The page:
Two Sigma Ventures Salon: What will the '20s be known for?

By Lauren Xandra on December 8, 2022

Every year (pandemic excepted), we host a ‘Salon,’ a rowdy, four-sided participatory debate on big, thorny issues that impact our future. Our 2022 fourth annual Salon centered on predicting what the lasting legacy of the 2020s will be, from exponential technology advancement, to geopolitical turbulence, a culture in flux, and climate issues.

Many things come to define an era, from historical events to innovations or pop culture. Of course, it’s still early days for the 2020s, which will be known through a much broader frame than just the post-pandemic period. It remains to be seen if the 20s will be roaring or raging–whether political and social institutions can keep pace with the incredible amount of transformation brought about by technology.

For our debate, event attendees self-selected which of the four sides they wanted to defend–geopolitics, climate, technology, and culture–and collaborated to present an insightful argument (and often to insult the other groups’ foolishness). Here are key ideas that emerged from each debate corner:

Geopolitics: The ’20s will be remembered for geopolitics because the escalation of current tensions will have profound implications across multiple dimensions of our lives

  • The confluence of geopolitics with technology and economics: The team emphasized the importance of fast-changing U.S.-China relations, and how the U.S. implementing tough controls on the export of American chip technology to China will have concrete implications for us all.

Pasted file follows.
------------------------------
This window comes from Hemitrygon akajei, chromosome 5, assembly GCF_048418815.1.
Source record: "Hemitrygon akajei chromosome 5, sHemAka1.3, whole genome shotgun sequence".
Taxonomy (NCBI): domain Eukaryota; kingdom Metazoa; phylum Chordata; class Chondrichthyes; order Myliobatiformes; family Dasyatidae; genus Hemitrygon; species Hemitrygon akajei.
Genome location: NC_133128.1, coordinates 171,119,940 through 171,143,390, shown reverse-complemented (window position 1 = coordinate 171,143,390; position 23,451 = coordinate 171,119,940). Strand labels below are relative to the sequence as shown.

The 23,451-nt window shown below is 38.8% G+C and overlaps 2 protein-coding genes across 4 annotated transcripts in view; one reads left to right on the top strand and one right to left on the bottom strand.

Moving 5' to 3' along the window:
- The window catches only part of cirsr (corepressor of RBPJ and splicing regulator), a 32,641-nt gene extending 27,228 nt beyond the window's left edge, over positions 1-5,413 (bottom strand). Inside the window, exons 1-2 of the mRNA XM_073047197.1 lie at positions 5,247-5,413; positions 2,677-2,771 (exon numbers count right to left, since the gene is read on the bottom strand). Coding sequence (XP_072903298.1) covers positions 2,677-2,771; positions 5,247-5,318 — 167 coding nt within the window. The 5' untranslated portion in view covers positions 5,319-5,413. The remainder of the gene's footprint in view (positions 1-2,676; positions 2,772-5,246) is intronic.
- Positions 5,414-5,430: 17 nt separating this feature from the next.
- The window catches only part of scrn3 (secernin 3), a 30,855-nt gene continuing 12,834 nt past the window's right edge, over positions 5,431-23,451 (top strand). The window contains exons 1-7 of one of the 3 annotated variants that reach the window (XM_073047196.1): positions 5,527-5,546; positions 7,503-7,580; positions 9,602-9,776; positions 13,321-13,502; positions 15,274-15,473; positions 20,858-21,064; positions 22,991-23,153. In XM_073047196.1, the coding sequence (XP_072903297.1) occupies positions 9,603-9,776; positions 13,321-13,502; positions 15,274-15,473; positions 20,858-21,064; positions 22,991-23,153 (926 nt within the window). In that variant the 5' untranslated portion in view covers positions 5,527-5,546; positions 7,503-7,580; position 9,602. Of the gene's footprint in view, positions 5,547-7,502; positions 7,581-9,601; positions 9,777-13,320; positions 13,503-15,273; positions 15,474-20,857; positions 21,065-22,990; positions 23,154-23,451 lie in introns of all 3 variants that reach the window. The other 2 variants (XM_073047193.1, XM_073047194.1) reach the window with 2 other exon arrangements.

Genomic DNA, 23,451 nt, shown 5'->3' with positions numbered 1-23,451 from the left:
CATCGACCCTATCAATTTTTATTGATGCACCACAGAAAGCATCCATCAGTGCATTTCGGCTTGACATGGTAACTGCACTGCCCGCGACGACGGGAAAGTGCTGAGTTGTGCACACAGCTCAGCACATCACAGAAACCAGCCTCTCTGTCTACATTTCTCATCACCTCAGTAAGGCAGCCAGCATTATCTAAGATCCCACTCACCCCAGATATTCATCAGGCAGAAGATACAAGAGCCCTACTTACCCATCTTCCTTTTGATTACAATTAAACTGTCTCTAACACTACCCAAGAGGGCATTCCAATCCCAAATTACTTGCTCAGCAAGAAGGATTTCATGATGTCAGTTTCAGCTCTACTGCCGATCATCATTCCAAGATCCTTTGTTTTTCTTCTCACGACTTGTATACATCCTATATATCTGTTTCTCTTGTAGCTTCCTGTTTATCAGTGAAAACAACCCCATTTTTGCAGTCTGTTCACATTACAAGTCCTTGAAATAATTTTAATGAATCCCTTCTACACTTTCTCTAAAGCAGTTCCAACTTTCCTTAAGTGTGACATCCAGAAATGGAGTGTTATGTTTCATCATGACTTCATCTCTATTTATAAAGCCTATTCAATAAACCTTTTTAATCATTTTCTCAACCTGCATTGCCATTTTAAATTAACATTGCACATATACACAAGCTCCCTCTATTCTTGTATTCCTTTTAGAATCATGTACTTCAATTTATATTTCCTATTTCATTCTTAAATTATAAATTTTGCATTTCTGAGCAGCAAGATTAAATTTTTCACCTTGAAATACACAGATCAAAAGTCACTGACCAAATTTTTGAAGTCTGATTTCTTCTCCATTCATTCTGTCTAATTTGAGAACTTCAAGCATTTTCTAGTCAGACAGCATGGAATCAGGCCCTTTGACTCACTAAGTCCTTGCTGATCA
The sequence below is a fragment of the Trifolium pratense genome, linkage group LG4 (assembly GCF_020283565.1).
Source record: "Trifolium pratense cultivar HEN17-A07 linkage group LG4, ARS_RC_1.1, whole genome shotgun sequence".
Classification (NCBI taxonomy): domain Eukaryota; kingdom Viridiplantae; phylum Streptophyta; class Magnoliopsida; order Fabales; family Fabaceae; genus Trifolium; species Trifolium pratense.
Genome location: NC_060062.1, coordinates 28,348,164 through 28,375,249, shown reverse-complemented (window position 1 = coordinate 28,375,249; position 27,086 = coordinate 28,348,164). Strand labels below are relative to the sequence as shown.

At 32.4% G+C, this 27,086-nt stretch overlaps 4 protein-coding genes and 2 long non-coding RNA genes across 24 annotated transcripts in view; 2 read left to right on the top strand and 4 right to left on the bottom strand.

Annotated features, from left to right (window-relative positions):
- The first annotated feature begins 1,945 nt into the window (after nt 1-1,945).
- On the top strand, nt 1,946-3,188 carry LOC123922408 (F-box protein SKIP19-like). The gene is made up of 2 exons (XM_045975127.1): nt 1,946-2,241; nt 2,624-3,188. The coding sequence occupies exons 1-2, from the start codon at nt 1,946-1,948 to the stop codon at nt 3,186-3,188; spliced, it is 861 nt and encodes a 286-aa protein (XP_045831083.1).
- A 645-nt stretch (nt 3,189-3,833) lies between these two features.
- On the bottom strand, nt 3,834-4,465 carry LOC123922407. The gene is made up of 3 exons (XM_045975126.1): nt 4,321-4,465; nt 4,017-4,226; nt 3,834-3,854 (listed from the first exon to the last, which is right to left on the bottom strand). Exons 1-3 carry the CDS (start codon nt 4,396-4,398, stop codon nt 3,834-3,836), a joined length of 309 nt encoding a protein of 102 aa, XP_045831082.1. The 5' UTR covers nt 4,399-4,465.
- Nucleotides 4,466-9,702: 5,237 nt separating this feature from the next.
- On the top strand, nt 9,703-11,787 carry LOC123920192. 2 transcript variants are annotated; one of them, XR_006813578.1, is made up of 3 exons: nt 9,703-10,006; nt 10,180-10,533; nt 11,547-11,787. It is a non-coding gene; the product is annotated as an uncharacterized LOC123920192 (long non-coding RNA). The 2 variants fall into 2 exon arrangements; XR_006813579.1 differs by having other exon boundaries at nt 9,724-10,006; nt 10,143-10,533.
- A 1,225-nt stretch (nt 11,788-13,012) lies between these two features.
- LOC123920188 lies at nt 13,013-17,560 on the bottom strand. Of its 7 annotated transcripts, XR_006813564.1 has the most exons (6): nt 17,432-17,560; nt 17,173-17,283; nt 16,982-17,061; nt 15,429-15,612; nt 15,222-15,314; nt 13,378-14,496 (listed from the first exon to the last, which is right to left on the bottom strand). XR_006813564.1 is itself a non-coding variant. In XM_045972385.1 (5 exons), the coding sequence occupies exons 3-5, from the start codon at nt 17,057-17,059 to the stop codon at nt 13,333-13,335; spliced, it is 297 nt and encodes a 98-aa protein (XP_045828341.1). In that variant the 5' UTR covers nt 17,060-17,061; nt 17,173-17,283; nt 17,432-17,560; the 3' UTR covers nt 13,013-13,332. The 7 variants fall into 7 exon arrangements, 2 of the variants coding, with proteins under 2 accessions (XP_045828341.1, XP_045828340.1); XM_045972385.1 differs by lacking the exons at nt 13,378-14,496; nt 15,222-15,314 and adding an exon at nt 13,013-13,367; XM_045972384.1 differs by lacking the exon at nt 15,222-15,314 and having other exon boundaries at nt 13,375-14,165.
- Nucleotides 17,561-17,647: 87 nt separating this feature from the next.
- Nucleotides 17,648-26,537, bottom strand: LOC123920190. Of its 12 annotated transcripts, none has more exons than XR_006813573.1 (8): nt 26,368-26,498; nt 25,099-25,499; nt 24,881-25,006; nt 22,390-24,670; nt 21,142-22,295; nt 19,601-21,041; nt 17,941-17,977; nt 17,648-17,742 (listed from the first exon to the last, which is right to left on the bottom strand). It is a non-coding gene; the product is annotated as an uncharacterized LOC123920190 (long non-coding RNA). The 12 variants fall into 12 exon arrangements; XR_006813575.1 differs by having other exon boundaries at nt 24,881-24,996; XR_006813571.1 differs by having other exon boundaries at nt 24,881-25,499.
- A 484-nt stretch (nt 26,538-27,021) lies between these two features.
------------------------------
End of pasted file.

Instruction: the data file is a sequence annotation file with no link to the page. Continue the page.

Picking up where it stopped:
• How resources will be impacted: The team spoke to how we saw this in Russia, where one of the underlying fundamental drivers for the war on Ukraine was indeed Germany’s dependence on Russia for oil, and how now we’re experiencing a strong setback to commodity markets due to challenges related to importing grain from Ukraine.
  • Changing travel and immigration patterns: From what countries we can visit, to immigration patterns impacting labor shortages, a trend towards disintegration is at risk of defining the 20s, the team argued.

Climate: This is the decade to decide the fate of climate action or inaction

  • The next generation is experiencing profound climate anxiety: The team argued that Gen Z and Gen Y are disproportionately impacted by climate issues, which could manifest in health problems that for the first time would be attributable to climate change. Their burden of anxiety may continue to manifest itself in different and more intense ways than in the past, including activists throwing food at priceless paintings.
  • Climate issues are changing how we organize as a society: From rising energy bills to the death of flood insurance, the team believes that the ways society is organizing (and the economic incentives attached to those choices) are being shaken up right now, and will only continue to change more markedly over the coming years.